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DAXX Interacts with Heat Shock Factor 1 during Stress Activation and Enhances Its Transcriptional Activity
Frank Boellmann, Toumy Guettouche, Yongle Guo, Mary Fenna, Laila Mnayer, Richard Voellmy and Robert G. Roeder
Proceedings of the National Academy of Sciences of the United States of America
Vol. 101, No. 12 (Mar. 23, 2004), pp. 4100-4105
Published by: National Academy of Sciences
Stable URL: http://www.jstor.org/stable/3371569
Page Count: 6
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DAXX, a modulator of apoptosis and a repressor of basal transcription, was identified in a two-hybrid screen as a protein capable of interacting with a trimeric form of human heat shock factor 1 (HSF1). In human cells, DAXX interacted with HSF1 essentially only during stress, i.e., when factor trimerization occurred. Several lines of experimentation suggested that DAXX is an important mediator of HSF1 activation: (i) overexpression of DAXX enhanced basal transactivation competence of HSF1 in the absence of a stress; (ii) a DAXX fragment exerted dominant-negative effects on HSF1 activation by different types of stress; (iii) induction of heat shock or stress protein (HSP)70 by heat stress was defective in a cell line lacking functional DAXX; and (iv) RNA interference depletion of DAXX also substantially reduced heat induction of HSF1 activity and HSP70 expression. HSF1 transactivation competence is repressed by an HSP90-containing multichaperone complex that interacts with trimeric factor. Overexpressed HSF1, known to be largely trimeric, only marginally increased HSF1 activity on its own but potentiated the activating effect of DAXX overexpression. Expression of a nonnative protein capable of competing for multichaperone complex also synergistically enhanced activation of HSF1 by DAXX. These observations suggest a model in which DAXX released from its nuclear stores during stress opposes repression of HSF1 transactivation competence by multichaperone complex through its interaction with trimerized HSF1. Our identification of DAXX as a mediator of HSF1 activation raises the question whether DAXX produces some of its pleiotropic effects through modulation of HSP levels.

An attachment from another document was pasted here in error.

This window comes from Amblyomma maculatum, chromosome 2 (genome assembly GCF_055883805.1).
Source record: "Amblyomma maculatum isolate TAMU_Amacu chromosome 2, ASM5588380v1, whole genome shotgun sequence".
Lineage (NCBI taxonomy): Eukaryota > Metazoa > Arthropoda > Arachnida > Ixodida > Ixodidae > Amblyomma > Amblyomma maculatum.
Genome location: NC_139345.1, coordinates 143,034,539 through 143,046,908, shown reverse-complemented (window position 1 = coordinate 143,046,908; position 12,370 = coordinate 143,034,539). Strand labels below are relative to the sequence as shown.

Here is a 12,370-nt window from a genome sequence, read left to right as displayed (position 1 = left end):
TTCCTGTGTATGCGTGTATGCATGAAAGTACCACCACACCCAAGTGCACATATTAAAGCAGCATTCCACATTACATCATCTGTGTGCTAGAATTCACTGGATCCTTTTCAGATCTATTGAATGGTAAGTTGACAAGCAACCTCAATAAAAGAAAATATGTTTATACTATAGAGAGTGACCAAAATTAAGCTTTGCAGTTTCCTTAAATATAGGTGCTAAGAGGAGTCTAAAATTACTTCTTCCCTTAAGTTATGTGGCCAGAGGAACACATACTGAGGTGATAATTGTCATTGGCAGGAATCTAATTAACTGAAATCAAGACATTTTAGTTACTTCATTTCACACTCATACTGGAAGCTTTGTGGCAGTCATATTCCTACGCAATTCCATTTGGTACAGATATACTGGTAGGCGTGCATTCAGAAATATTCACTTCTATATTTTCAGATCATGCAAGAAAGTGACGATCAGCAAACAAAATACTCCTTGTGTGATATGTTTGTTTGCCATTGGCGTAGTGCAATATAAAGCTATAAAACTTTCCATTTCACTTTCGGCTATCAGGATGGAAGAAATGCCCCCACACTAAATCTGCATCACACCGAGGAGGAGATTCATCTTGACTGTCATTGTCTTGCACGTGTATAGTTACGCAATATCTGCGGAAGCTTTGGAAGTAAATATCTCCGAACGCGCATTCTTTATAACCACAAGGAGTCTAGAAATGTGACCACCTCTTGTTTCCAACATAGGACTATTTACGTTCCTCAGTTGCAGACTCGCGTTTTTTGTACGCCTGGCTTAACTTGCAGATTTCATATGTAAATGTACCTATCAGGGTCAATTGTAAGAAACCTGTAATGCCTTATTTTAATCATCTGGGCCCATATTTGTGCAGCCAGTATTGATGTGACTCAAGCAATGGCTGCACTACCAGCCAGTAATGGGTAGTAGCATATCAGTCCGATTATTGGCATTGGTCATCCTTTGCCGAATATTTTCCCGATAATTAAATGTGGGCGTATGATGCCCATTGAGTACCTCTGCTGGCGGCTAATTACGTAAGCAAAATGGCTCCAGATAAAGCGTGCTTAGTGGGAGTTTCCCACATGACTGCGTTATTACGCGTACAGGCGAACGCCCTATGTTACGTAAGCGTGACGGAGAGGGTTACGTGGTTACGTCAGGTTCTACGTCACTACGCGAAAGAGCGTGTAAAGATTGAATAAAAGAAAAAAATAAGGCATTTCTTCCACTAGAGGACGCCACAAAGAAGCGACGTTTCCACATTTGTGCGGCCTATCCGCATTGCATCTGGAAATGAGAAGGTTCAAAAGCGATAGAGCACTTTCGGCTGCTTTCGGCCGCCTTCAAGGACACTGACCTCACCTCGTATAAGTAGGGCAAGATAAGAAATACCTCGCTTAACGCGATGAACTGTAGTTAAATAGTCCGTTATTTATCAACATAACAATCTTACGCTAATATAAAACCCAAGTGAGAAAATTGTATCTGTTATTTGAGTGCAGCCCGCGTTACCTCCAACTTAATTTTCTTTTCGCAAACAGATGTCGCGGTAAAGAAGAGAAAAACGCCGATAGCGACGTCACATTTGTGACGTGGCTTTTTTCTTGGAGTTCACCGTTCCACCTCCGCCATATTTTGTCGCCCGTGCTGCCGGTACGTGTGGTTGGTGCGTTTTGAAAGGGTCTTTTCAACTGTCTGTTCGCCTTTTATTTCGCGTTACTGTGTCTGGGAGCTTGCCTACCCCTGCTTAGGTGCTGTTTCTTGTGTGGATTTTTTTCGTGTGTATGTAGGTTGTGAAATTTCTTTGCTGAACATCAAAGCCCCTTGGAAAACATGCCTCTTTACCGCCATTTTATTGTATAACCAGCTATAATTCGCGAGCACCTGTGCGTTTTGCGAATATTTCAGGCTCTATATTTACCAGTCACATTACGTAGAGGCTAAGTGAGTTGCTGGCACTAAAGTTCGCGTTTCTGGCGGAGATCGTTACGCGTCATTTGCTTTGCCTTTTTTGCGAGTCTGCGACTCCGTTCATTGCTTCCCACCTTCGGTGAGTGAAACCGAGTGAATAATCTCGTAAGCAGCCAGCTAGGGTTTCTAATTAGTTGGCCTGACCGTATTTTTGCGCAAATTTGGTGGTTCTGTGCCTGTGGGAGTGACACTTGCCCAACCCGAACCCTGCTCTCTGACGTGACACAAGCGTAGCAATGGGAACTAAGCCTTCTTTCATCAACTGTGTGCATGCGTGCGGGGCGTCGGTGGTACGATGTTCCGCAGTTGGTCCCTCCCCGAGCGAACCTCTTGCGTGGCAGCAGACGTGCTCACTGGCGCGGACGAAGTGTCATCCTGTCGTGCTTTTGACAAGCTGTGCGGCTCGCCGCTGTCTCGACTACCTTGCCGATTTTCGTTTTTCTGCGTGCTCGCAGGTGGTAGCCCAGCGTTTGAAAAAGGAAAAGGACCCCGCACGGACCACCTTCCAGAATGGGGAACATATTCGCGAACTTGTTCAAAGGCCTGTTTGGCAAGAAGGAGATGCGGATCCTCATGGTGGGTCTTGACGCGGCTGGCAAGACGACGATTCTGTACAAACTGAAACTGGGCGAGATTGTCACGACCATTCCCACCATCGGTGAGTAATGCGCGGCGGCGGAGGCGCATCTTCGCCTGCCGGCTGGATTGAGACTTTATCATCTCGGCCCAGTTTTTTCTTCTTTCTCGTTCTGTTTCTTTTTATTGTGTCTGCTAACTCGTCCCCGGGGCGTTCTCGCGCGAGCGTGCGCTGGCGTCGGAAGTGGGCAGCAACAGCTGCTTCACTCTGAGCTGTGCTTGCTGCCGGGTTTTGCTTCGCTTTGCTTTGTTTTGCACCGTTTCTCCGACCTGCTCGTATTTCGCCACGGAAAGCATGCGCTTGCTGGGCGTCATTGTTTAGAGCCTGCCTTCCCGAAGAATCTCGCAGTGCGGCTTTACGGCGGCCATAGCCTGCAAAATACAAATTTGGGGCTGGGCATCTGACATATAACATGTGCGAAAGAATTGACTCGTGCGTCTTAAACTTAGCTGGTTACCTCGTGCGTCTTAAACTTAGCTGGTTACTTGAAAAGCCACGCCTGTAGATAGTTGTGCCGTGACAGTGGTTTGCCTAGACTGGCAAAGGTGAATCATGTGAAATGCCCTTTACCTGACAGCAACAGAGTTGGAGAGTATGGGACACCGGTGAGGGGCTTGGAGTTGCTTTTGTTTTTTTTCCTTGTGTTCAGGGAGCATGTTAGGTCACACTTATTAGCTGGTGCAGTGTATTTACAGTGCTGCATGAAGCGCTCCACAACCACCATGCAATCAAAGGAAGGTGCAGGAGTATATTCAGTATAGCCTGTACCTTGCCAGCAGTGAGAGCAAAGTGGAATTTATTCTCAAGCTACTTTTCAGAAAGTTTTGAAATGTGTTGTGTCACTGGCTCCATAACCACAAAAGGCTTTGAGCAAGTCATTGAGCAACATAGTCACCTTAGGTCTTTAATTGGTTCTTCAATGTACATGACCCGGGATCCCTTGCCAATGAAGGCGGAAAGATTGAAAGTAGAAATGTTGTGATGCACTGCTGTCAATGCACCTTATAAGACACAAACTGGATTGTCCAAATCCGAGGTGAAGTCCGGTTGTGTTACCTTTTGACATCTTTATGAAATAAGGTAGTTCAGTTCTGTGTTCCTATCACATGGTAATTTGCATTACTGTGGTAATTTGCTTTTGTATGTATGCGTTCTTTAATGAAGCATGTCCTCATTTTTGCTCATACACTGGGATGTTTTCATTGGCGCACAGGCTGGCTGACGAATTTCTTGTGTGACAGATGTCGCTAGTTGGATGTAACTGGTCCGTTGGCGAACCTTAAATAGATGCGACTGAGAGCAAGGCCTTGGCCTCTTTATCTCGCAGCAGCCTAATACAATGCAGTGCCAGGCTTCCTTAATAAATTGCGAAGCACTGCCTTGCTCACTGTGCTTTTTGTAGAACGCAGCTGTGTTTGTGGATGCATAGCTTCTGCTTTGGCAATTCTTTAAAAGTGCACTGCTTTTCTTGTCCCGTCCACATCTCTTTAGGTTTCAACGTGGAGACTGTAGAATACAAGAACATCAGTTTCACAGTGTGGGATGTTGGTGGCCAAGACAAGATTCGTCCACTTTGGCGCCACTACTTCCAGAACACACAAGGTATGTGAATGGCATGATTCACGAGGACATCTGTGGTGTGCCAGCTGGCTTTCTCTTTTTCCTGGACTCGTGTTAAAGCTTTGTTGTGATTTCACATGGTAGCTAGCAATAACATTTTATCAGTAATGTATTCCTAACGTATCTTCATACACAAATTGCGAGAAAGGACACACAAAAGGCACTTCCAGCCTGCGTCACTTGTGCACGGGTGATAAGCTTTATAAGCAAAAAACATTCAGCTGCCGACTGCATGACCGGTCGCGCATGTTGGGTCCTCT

Proceedings of the National Academy of Sciences of the United States of America © 2004 National Academy of Sciences